Although diplomatic premises are sacrosanct in international law, still "that possibility exists according to what the United Kingdom itself expressed," he added.
The WikiLeaks founder was accused of committing rape and other sexual crimes in Sweden after the whistleblower made US “secret” and “top secret” documents publicly available on the website, despite intense efforts by US officials to stop him.
Assange has maintained that he is innocent and claims the allegations against him are politically motivated. He says that if he is extradited to Sweden, the authorities there could hand him over to the United States, where he could be prosecuted for his role in leaking classified documents.
Assange gained international prominence in 2010 when WikiLeaks began publishing thousands of confidential US diplomatic cables, which embarrassed the US government. The website has also published hundreds of thousands of classified US documents relating to the conflicts in Iraq and Afghanistan.
Ecuadorian President Rafael Correa says that WikiLeaks founder Julian Assange will stay in the Ecuadorian Embassy in London as long as Britain refuses to grant him safe passage out of the country.
"The problem is that they aren't going to give him the safe conduct," Correa said in a radio interview on Friday, AFP reported.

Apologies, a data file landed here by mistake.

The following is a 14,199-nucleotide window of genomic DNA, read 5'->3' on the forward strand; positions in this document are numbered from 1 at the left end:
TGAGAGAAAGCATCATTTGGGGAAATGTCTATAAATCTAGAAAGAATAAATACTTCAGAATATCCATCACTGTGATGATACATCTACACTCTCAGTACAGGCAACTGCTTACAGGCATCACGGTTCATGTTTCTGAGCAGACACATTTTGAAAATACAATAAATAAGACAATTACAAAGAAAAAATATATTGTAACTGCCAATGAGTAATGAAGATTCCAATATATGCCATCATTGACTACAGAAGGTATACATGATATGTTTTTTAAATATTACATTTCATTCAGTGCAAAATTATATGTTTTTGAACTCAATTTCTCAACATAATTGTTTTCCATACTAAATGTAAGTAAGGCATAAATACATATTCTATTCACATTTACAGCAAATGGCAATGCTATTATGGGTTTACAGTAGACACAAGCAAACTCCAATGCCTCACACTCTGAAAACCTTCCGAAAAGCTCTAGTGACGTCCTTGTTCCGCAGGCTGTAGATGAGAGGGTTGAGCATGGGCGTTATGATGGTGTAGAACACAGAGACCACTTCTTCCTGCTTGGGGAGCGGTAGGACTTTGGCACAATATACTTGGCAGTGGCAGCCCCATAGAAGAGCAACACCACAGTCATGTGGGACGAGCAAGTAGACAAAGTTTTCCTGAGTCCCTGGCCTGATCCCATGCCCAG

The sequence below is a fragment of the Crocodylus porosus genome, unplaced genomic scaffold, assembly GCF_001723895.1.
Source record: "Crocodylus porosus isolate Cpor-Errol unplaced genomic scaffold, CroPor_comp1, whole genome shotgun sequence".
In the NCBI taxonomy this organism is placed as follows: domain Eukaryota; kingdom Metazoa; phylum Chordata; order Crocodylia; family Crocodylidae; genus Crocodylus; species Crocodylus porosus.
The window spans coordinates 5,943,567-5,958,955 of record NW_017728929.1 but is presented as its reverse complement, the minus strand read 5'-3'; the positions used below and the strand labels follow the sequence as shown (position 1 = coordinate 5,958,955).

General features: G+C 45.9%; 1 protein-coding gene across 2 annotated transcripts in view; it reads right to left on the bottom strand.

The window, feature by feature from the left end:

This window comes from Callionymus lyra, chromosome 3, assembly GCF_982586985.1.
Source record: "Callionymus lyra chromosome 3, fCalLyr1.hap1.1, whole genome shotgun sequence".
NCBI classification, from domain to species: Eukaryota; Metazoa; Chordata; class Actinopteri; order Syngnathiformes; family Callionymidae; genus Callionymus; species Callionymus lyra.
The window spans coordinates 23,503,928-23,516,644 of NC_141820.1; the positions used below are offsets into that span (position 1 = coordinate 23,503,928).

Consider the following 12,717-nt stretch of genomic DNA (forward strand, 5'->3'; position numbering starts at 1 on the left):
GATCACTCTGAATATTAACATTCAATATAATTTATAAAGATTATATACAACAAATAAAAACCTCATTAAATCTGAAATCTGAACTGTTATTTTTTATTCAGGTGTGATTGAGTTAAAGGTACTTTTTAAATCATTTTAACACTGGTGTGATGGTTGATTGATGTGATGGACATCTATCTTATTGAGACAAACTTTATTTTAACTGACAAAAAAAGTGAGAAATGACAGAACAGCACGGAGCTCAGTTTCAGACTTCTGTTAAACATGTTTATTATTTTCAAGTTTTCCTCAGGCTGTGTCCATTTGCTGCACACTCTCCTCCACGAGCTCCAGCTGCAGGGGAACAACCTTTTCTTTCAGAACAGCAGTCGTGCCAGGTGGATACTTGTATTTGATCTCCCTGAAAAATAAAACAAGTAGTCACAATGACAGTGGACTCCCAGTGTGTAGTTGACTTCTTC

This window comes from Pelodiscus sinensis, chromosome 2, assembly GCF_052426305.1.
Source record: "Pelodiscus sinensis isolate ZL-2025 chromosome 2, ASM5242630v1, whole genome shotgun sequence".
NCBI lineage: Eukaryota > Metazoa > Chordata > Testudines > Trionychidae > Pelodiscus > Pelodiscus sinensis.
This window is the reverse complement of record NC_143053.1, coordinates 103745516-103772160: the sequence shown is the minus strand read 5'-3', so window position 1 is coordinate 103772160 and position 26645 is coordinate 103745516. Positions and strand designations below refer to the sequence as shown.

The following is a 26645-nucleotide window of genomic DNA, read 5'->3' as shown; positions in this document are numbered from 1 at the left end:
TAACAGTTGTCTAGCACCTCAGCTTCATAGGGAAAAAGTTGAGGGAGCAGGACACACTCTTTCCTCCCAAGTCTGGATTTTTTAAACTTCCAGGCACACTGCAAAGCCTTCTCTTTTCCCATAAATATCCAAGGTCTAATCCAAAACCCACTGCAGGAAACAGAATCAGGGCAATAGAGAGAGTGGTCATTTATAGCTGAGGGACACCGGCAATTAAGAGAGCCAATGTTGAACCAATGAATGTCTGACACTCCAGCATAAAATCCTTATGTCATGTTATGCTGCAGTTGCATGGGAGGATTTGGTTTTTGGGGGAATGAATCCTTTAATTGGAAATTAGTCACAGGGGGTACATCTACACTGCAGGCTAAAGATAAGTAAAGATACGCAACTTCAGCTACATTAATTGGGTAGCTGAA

"Mr. Assange can stay indefinitely in our embassy,” he stated, in his first public comments since his foreign minister announced on Thursday that the 41-year-old Australian activist would be granted asylum.
In an attempt to avoid extradition to Sweden, Assange sought refuge in the Ecuadorian Embassy in London on June 19 and applied for political asylum.
Assange had embarked on a marathon round of court battles but finally exhausted all his options under British law in June when the Supreme Court rejected his appeal against extradition.
On Thursday, British officials said they would arrest him the moment he stepped out of the sanctuary since the government must extradite him according to the country’s laws.
The Ecuadorian president acknowledged that European law was "a bit different" than Latin American legal practice, which Correa said requires the country where the embassy is situated to "obligatorily grant safe conduct."
In addition, Correa said that Britain had threatened to storm the Ecuadorian Embassy to seize Assange.
"A couple of days ago we received… the threat, not even a veiled threat but explicit and in writing, that they could come into our embassy under their domestic laws."